Experimental and numerical study of crack initiation andpropagation under a 3D thermal fatigue loading in a welded structure O. Ancelet  a,* , S. Chapuliot  a , G. Henaff   b a DEN/DM2S/SEMT/LISN, CEA-Saclay, 91191 Gif-sur-Yvette Cedex, France b Laboratoire de Me´ canique et de Physique des Mate´ riaux, UMR CNRS 6617, 1 Avenue Cle´ ment Ader BP40109, 86961 Futuroscope Cedex, France Received 8 December 2006; received in revised form 12 July 2007; accepted 22 August 2007Available online 31 August 2007 Abstract The incident which has occurred in the Civaux power plant has shown the nocivity of thermal loading, the specificity of this type of loading and the difficulty to take it into account at design level. The objective of this study is to examine the initiation and the prop-agation of crack under thermal loading for the structure with or without weld. In this aim the French Atomic Energy Commission(CEA) developed a new experiment named FAT3D. The various experiments carried out on pipe without weld showed the harmful-ness of a thermal loading, which can initiate a network of cracks and propagate one (or some) cracks through the total thickness of the component. The experiments on welded structure showed a faster initiation of cracks and the importance of the orientation of theweld. Indeed it showed the initiation of two cracks both located the feet of the weld joint as observed in the Civaux power plant.These experimental results associated with a mechanical analysis question the usual criteria of damage based on the variations of the equivalent strain.   2007 Elsevier Ltd. All rights reserved. Keywords:  Thermal fatigue; Crack propagation; Finite elements; Low cycle fatigue; Weld 1. Introduction Due to operating conditions of industrial facilities manystructural materials have to withstand a large variety of loading from mechanical and thermal srcins, which inducea thermal fatigue damage. Thermal fatigue was srcinally aconcern in the field of gas turbines and was studied by Cof-fin and Manson, and more recently in certain componentsof the pressurized water reactors (PWR) like mixing tees of the reactor cooling systems.The examination of the cracked zones observed in thePWR of Civaux in France [1] revealed a fast initiation of a network of small cracks (<3 mm in depth) presentingno preferential orientation (Fig. 1a). Besides it recognisedthe role of weld joints in initiation and propagation. Indeedinitiation of a crack was observed at the feet of the weld,while a network of cracks was present far away from theweld (Fig. 1b). Additionally this crack propagated veryrapidly and grew through the thickness of the pipe [1].From a design point of view, these observations raisedseveral questions. The first question is to determine to whatextent the results of uniaxial mechanical testing can be usedto predict initiation lives in structures submitted to thermalfatigue. The propagation of a crack under a pure thermalloading is also an issue that needs to be addressed. Finallythe influence of a weld joint on this propagation has also tobe examined.In this framework, the role of the CEA Laboratory forStructural Integrity and Standards is mainly to simulateand analyze the initiation and the propagation of cracksunder thermal loading in order to get further insights intothe incident of Civaux. With this aim, the laboratory hasundertaken numerical studies on the mixing zones [2] anddeveloped an experimental thermomechanical test devicenamed FAT3D [3]. The main objectives are: 0142-1123/$ - see front matter    2007 Elsevier Ltd. All rights reserved.doi:10.1016/j.ijfatigue.2007.08.010 * Corresponding author. Tel.: +33 169083883; fax: +33 169088784. E-mail address: (O. Ancelet).  Available online at International Journal of Fatigue 30 (2008) 953–966 International JournalofFatigue    To reproduce the rapid initiation of a crack networkunder thermal loading and to compare the number of cycles to initiation to uniaxial experimental data.   To make cracks propagate under pure thermal loading.   To study the influence of a weld on the thermal fatigueresistance of a pipe.The numerical models used to design tests and analysethe results have been presented in the previous paper [3].In the present paper, the principle of this test is firstrecalled. Experimental results obtained on a structure withor without weld are presented and compared and, finite ele-ment thermal and mechanical analyses are presented.Finally, predictions of crack initiation under thermal load-ing using different criteria are presented and compared todata from uniaxial mechanical experiments. 2. Principle of the FAT3D test The experiments are performed on a pipe under thermalloading in order to produce a 3D stress–strain field.This test was designed according to the followingrequirements:   The loading must initiate cracks within a reasonabletime (maximum 3 months including the time forinspection).   It should generate a significant crack propagation stageunder thermal fatigue.A tube is placed in a furnace (Fig. 2a) in order to main-tain constant temperature around the test-tube. Cold wateris periodically injected on the internal skin of the tube. Thecooled zone is parabolic in shape on the internal skin(Fig. 2b). This thermal shock generates different thermalgradients which can be separated in two categories:   Local gradients consisting in a temperature differencebetween the internal skin and the external skin of thetube.   Global thermal gradients due to a temperature differ-ence between one side of the tube and the other. As inFAT3D experiments the cooling zone is parabolic inshape, a thermal gradient along the  zz  axis and anotheralong the  hh  axis is present.The specimen is a 316L austenitic stainless steel tube of 360 mm height, 166 mm in external diameter and 6.7 mmthickness.Various thermal loading parameters can be modified onone test to another (Fig. 2c):   Duration of the total cycle  t c .   Duration of cooling  t f  .   Thickness of the test-tube  e .   Temperature of the furnace  T  c .A cycle can be divided into two parts: a heating stageand a cooling stage. The heating stage is controlled usingthe parameters  t c  and  T  c . The cooling stage is controlledby  t f   (cold temperature  T  f   is water temperature).In order to minimize the period of heating and thusreduce the duration of the cycle, the high temperatureimposed inside the furnace is  T  c  = 650   C (note that thistemperature does not correspond to the maximum temper-ature of the specimen where cracking is observed). Fig. 1. Effect of thermal fatigue on non welded (a) or welded (b) structure.954  O. Ancelet et al. / International Journal of Fatigue 30 (2008) 953–966   To characterise the thermal loading, several thermaltests have been performed on reference test-tubes equippedwith a large number of thermocouples and a numericalmodel based on the results has been developed in orderto predict the temperature map measured during the ther-mal cycle [3]. 3. Thermal fatigue on base metal test-tube Three tests were performed on test-tube without weld joint with different level of loading (Table 1).For the three tests, the initiation of a crack network isnoticed at the top of the cooling zone. Cracks are perpen-dicular to the boundary of the cooling zone: they are lon-gitudinal at the top of this surface and progressivelyfollow a hoop direction towards the bottom of the zone.As the temperature amplitude is higher at the top of thecooling zone, the longest cracks are localized in the regionwhere thermomechanical loading is the most severe.The tests FAT3D Nos. 4 and 6 were periodicallystopped to examine the propagation of the crack network.It can be noted that cracks rapidly propagate on the sur-face and in depth (Fig. 3), and that the density of crackin the network increases when the load decreases. Indeed,for the first test, a through thickness crack is observed [3].These observations lead to the following conclusions:   The initiation of a network of cracks occurs very early inthe FAT3D experiment.   The first cracks appear at the top of the cooling zone,and are oriented perpendicularly to the border of thethermal spot.   Significant propagation of cracks in surface and in depthis observed; in some case a through the thickness crackis observed. water evacuation furnacetest-tubeparabolic shape cooling zone a zz b cold water injectiont c water injection pipe timet f  c Fig. 2. Principle of the FAT3D experiment.Table 1Synthesis of the FAT3D experimentsFAT3D No. 4 FAT3DNo. 5FAT3DNo. 6Duration of the cycle  t c  (s) 190 130 91Duration of the cooling  t f   (s) 15 15 11 D T   in external skin (  C) 360 290 220Number of initiation cycles 3500–12,000 16,500– 30,09314,000– 23,000Surface length of the first cracksobserved (mm)30 20 6Total number of cycles 17,532 30,093 48,147Final surface length at the end of the experiment (mm)50 15 20 and25Crack depth (mm) Throughthickness crack6.7>4 >3.2Mean length between twoadjacent cracks (mm)3.2 1.7 1.5 O. Ancelet et al. / International Journal of Fatigue 30 (2008) 953–966   955    A higher density of cracks in the network is obtained athigh thermal load level. 4. Thermal fatigue on welded test-tube Two additional tests were performed on pipes contain-ing a shaved weld joint using the same loading condi-tions as during the FAT3D No. 6 test. Fig. 4 describesthe different geometry used for test FAT3D Nos. 7 and8. For these two tests, different orientations of the weld joint were considered: the first orientation of the jointis circumferential (Fig. 4a) while the second one is longi-tudinal (Fig. 4b). Fig. 4c gives the details of the welding procedure.Table 2 sums up the main results of three thermal fati-gue tests without weld (FAT3D No. 6), with circumferen-tial weld (FAT3D No. 7), with longitudinal weld(FAT3D No. 8). It can be seen that the initiation is reducedroughly by a factor of 2 in welded test-tube. The differenttests were continued until 50,000 cycles in order to examinethe development of the crack network. At the end of thetests, the maximal crack surface length is nearly the samefor the three tests but the density of cracks in the networkis different.After the tests, the test-tubes were cut to study crackpropagation in the thickness. In this aim, different loca-tions for cutting were selected in order to determine thecrack depth along the cutting line.In the case of welded tubes, a short time after the begin-ning of the test (14,000 cycles), initiation of small cracks isdetected (several millimetres length). However, the initia-tion location differs depending on the orientation of theweld joint:   For the FAT3D No. 7 test (circumferential weld), thefirst cracks appeared above the weld joint, at the topof the cooling zone (Fig. 5a). The cracks are longitudinaland perpendicular to the weld joint.   For the FAT3D No. 8 test (longitudinal weld) the firstcrack appeared at the interface of the weld joint at thetop of the cooling zone (Fig. 5b).After initiation, the continuation of the FAT3D No. 7test resulted into the initiation of many cracks at the topof the cooling zone. During this time, the first cracks prop-agate until a length of 25 mm in 50,000 cycles (Fig. 6a). Thecrack orientation is longitudinal and the presence of theweld joint does not change this orientation. However, adecrease of the propagation rate is noticed when the crackgrows through the weld joint. The crack depth is impor-tant, (Fig. 6b) up to 4.5 mm in depth.The crack propagation in the FAT3D No. 8 test isdifferent: Boundary of the cooling zone a zz Boundary of the cooling zone b 5 mm5 mm r   e  t    r   a n s  c r  i        p t    i      on Fig. 3. Observation of the internal skin of the test-tube at the end of the experiment: (a) experiment FAT3D No. 5 after 30,093 cycles; (b) experimentFAT3D No. 6 after 48,147 cycles.956  O. Ancelet et al. / International Journal of Fatigue 30 (2008) 953–966     The first crack, initiated on the interface of the weld,rapidly propagates (Fig. 7a). It is worth noticing thatin comparison with the FAT3D Nos. 6 and 7 tests,the crack density near the weld is low. The examina-tion of the cracks through the thickness (Fig. 7b)shows a propagation of 3 mm. However, as mentionedearlier this crack depth depends on the cutting locationwhich is particularly difficult to select for this test.Therefore, this value of depth might not be consideredas a maximum.   Far from the weld, the initiation of a network of crackswith a high density similar to the FAT3D No. 6 test isobserved.However, as shown in Fig. 7a, the weld is not at themiddle of the cooling zone, and therefore not in themaximal loading zone. Therefore, a larger propagationof the cracks initiated on the interface of the weld anda smaller propagation of the network of cracks mightbe observed if the weld is located at the maximum ther-mal load area.The analysis of these observations lead to the followingconclusions:   The presence of a weld is not harmful since the numberof cycles to initiation is reduced only by a factor 2;   the orientation of the weld strongly influence both initi-ation and propagation:If the weld is parallel to the prin-cipal stress direction, cracks initiate above the weld andpropagate perpendicularly to the weld.If the weld is per-pendicular to the principal stress direction, a crack initi-ates at first on the interface of the weld. Then, a fastpropagation of this crack is observed. Meanwhile acrack network initiates far from the weld. As the weldwere not located at the maximal loading zone, the prop-agation of the cracks initiated on the interface of theweld is very important in comparison of the othercracks. 10mm75 ° 75 ° a b 75˚231 pass Tungsten InertGazwelding11mm10mm c 4passes Manual Metal Arc weldingMachining after welding46.7mm1 Fig. 4. Geometry of the welded test-tube for the test FAT3D No. 7 (a) and for the test FAT3D No. 8 (b); geometry of the welding joint (c).Table 2Synthesis of the FAT3D experiments on welded pipeFAT3DNo. 6FAT3D No. 7 FAT3D No. 8Duration of the cycle  t c (s)91 91 91Duration of the cooling t f   (s)11 11 11 D T   in external skin (  C) 220 220 220Weld orientation NoweldCircumferential LongitudinalNumber of cycles at theinitiation14,000– 23,0007462–14,296 7240–14,593Surface length on of thefirst cracks observed(mm)6 6 2Total number of cycles 48,147 48,182 50,999Final surface length atthe end of theexperiment (mm)20–25 20–25 20–25Crack depth (mm) >3.2 >4.5 >2.7Mean length betweentwo adjacent cracks(mm)1.5 2.5 3 near from theweld 1.1 far fromthe weld O. Ancelet et al. / International Journal of Fatigue 30 (2008) 953–966   957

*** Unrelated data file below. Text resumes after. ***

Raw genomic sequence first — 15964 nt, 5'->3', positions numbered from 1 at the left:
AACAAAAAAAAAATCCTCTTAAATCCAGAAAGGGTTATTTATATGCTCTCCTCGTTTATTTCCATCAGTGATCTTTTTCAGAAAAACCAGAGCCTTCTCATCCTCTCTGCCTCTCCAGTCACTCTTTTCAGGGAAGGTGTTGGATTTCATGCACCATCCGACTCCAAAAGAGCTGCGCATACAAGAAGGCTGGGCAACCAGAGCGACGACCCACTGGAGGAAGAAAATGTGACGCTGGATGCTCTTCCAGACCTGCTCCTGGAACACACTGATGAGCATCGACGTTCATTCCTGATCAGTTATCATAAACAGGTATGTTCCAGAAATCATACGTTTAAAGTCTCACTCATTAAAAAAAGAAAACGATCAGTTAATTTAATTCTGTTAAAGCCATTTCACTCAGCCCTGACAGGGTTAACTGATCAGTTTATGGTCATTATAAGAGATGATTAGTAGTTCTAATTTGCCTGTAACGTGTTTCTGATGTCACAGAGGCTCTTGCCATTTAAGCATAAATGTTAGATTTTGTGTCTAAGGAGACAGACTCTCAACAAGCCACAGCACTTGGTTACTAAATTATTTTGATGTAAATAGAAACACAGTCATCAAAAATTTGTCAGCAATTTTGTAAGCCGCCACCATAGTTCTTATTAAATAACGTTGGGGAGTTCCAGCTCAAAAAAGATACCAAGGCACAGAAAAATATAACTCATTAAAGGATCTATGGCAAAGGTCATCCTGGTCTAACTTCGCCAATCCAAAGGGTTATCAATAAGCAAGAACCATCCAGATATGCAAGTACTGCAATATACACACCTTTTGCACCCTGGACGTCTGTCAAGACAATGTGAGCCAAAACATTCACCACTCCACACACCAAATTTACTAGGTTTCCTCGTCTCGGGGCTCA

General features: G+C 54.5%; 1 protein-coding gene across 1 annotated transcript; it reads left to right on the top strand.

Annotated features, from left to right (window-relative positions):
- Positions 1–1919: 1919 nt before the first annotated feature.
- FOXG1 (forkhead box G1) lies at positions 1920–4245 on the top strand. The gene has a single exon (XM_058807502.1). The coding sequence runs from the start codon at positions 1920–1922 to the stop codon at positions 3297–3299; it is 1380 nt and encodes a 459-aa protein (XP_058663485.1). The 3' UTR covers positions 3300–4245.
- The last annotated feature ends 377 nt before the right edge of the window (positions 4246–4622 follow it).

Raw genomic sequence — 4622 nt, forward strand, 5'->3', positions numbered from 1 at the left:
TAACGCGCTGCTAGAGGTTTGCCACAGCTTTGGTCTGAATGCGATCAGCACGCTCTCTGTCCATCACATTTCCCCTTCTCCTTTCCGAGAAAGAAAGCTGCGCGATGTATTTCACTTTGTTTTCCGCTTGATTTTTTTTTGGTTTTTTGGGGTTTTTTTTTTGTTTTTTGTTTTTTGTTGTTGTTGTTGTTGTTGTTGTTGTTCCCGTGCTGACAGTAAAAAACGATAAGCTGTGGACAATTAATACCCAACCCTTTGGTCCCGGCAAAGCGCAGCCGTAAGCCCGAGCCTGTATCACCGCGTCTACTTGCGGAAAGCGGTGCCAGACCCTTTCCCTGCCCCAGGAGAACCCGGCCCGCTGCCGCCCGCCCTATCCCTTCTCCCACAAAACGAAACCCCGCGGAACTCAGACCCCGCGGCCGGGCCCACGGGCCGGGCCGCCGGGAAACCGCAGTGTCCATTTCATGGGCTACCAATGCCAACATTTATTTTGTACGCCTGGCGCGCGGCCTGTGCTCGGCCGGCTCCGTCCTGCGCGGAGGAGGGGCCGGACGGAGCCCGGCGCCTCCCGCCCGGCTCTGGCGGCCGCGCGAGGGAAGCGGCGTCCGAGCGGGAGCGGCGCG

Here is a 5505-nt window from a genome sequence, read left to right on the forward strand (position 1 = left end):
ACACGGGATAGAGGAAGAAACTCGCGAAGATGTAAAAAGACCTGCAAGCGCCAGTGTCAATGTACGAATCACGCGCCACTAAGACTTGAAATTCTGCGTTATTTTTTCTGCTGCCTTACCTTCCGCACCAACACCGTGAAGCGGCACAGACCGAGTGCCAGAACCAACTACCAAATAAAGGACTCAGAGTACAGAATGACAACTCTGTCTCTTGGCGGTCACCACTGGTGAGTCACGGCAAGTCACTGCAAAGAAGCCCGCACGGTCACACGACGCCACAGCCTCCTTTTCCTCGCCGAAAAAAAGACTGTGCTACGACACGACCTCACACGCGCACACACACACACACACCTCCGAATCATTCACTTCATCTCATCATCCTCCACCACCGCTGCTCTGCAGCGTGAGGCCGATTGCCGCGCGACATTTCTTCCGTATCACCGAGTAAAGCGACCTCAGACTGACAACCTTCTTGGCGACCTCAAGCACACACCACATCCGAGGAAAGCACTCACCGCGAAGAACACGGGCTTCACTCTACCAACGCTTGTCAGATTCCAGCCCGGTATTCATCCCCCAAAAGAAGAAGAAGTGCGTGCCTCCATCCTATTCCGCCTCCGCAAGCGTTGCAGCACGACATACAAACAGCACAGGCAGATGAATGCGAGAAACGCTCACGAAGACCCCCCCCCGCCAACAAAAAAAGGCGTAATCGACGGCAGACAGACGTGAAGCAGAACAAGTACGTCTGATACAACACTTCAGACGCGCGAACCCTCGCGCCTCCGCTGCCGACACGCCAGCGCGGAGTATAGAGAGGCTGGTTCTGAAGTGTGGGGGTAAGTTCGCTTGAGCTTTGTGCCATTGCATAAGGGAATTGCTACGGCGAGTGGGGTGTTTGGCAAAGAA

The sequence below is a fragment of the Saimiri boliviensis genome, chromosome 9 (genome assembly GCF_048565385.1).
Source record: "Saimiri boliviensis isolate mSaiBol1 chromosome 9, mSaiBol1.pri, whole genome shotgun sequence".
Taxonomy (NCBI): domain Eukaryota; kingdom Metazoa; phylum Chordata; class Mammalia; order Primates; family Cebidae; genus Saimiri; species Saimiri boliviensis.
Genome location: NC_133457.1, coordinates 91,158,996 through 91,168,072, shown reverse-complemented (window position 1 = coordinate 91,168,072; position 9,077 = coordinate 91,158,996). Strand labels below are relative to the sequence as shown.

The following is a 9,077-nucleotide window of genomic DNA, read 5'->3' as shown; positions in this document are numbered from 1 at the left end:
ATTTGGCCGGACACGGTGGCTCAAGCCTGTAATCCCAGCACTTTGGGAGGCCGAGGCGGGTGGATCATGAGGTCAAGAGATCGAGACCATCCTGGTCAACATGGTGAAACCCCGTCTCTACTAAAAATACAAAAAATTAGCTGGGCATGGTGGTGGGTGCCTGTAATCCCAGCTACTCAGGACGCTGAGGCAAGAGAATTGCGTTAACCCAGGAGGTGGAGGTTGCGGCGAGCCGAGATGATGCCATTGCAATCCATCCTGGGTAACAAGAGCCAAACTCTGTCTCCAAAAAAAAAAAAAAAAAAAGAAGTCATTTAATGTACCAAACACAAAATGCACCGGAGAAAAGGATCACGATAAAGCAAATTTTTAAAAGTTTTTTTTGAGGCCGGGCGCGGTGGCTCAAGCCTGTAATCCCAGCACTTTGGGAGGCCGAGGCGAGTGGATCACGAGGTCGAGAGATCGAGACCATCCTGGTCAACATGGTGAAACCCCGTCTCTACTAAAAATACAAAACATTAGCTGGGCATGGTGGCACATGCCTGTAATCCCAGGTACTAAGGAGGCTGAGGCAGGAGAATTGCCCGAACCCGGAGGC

Similar documents
View more...
Related Search
We Need Your Support
Thank you for visiting our website and your interest in our free products and services. We are nonprofit website to share and download documents. To the running of this website, we need your help to support us.

Thanks to everyone for your continued support.

No, Thanks

We need your sign to support Project to invent "SMART AND CONTROLLABLE REFLECTIVE BALLOONS" to cover the Sun and Save Our Earth.

More details...

Sign Now!

We are very appreciated for your Prompt Action!